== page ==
Athletics-Asia's fastest man sees bright future for Chinese sprinting
(Reuters) - Asia's fastest man, Su Bingtian, has backed Chinese sprinters to keep improving after a summer when the 32-year-old became the first athlete from the country to reach the final of the 100 metres at the Olympic Games.
Su led the United team - essentially China's national squad - to gold in the 4x100 metres relay at the National Games on Friday, following his performance in the Tokyo Games, where he broke the Asian record in the semi-finals of 100 metres.
The Guangdong native, who finished sixth in the 100 metres in Tokyo, also won gold in the individual event this week at the National Games in Xi'an. He expressed confidence China is producing sprinters capable of following in his footsteps.
"From today's event, I can see a bright future for Chinese sprinting," Su, who was appearing at his fourth National Games, said according to Xinhua.
"The top four in the final all broke the 38-second barrier, which really inspires me, because only the national team could do it a few years ago.
"Chinese sprinting is on the right path, and the National Games is an important stage for promising sprinters before they attend the Olympic Games."
Su set the Asian record for the 100m at 9.83 seconds to qualify for the Olympic final before running 9.95 seconds in the Xi'an Olympic Center on Tuesday to win the title at the quadrennial National Games.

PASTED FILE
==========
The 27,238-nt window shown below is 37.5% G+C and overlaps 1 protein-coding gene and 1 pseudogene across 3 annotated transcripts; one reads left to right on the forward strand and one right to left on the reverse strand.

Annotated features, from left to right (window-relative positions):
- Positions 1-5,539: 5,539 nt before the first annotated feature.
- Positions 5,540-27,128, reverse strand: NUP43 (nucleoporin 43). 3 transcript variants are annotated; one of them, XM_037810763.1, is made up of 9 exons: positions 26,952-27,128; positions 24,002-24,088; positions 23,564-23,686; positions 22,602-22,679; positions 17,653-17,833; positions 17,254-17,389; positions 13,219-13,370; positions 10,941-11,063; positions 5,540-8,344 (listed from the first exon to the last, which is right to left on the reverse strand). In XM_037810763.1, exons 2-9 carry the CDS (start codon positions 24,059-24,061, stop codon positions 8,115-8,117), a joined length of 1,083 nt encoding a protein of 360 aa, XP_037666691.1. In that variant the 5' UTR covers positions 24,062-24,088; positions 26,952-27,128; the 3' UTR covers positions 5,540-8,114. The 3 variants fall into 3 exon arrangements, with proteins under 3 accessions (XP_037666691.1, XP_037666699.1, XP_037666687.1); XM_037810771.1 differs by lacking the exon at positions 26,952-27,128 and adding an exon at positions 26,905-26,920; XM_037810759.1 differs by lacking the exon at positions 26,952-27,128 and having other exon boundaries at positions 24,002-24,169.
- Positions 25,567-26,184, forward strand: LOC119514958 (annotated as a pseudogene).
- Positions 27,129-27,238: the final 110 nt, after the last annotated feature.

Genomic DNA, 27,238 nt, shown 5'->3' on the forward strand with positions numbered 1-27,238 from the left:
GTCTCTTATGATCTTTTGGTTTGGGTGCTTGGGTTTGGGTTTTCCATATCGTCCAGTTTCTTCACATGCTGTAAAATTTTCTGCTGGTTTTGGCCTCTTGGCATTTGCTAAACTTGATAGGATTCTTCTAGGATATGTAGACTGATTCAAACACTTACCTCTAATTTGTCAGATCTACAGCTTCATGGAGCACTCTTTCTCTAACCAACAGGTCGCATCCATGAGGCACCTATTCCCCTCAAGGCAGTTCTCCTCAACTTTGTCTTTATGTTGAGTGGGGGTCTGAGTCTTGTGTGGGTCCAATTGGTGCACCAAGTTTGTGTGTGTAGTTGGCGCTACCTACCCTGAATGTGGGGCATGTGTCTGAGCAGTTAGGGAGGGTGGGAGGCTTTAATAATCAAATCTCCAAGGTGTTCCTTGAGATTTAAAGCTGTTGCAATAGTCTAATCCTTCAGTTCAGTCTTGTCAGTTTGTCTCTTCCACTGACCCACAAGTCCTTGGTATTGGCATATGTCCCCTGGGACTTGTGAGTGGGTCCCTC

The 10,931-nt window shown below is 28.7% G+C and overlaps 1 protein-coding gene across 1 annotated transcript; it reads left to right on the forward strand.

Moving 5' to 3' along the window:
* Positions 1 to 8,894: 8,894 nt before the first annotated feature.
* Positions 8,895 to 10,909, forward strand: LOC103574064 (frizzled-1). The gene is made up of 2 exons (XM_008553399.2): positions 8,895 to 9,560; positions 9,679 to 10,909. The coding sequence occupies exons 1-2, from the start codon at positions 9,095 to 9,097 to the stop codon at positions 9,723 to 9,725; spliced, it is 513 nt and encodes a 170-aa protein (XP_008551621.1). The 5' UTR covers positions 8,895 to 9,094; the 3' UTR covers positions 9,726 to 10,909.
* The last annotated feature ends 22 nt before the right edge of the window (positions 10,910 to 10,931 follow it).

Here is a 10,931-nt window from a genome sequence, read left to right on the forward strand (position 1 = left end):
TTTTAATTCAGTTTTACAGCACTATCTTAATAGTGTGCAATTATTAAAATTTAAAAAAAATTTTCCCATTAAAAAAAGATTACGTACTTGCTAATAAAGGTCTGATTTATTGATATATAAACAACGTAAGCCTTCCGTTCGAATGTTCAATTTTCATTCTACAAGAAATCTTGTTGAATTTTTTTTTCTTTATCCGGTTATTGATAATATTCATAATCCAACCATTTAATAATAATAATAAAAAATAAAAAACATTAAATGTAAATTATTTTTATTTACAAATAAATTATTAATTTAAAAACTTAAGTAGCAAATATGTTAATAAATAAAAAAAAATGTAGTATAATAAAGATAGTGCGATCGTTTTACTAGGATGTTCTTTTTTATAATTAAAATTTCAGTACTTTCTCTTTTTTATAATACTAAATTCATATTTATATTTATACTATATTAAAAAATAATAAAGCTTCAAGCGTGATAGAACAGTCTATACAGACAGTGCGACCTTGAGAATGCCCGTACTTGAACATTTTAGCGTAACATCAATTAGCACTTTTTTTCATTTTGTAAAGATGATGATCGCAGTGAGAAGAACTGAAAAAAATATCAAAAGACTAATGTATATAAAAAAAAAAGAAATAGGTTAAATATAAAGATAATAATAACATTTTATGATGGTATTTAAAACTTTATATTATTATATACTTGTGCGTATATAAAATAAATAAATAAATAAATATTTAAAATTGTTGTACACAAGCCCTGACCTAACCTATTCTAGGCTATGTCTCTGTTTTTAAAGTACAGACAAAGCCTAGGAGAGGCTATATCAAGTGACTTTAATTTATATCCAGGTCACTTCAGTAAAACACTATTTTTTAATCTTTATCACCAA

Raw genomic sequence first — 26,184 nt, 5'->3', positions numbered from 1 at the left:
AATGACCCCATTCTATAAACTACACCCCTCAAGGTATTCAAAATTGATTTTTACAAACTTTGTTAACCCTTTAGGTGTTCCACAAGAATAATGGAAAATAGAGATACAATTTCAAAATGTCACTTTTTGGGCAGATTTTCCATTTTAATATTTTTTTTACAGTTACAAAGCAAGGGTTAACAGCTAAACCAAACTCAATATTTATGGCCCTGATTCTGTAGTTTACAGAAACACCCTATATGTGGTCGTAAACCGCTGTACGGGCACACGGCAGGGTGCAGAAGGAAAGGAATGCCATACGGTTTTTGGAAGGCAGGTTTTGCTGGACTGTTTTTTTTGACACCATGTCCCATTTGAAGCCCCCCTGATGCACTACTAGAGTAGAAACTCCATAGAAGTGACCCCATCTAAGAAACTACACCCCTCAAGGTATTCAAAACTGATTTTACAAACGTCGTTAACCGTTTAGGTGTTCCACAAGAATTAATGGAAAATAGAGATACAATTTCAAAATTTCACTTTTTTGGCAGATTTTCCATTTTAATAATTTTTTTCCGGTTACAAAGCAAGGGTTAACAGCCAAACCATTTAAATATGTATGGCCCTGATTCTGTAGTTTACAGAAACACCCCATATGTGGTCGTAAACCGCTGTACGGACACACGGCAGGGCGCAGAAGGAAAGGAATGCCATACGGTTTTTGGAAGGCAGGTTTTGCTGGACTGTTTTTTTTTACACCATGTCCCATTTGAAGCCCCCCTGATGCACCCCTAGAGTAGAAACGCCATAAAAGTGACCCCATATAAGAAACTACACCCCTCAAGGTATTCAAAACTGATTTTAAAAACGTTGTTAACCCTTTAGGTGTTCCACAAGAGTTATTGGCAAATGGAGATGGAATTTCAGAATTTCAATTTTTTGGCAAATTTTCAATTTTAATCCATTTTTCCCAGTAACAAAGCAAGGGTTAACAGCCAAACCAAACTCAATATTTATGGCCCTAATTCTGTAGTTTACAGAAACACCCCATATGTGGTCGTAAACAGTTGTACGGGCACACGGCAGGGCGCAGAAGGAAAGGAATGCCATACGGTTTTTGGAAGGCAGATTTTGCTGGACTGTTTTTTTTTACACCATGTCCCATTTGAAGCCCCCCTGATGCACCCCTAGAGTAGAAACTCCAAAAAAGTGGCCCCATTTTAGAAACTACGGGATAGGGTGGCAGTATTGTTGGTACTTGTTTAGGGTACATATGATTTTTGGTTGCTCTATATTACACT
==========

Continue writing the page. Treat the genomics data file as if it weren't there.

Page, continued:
Xie Zhenye is the only other Chinese sprinter to have run under 10 seconds for the distance, which he managed in 2018 before suffering a series of injuries that have affected his subsequent performances.
Winner of the National Games title in 2017, Xie ran 10.10 seconds to finish second behind Su on Tuesday as he continues his return to top form.
Xie's "limit is definitely not 10.10," said Su after the 100m final.
"He has been hampered by the injuries. This is not his best performance. I trust in Xie to have better results next year when he competes at the Asian Games in Hangzhou.
"We shouldn't just question an athlete when he's not at his best. Instead, we need to help and encourage him to regain his momentum.
"I will use my experiences to influence more people and let them appreciate Chinese athletes."
(Reporting by Michael Church; Editing by William Mallard)
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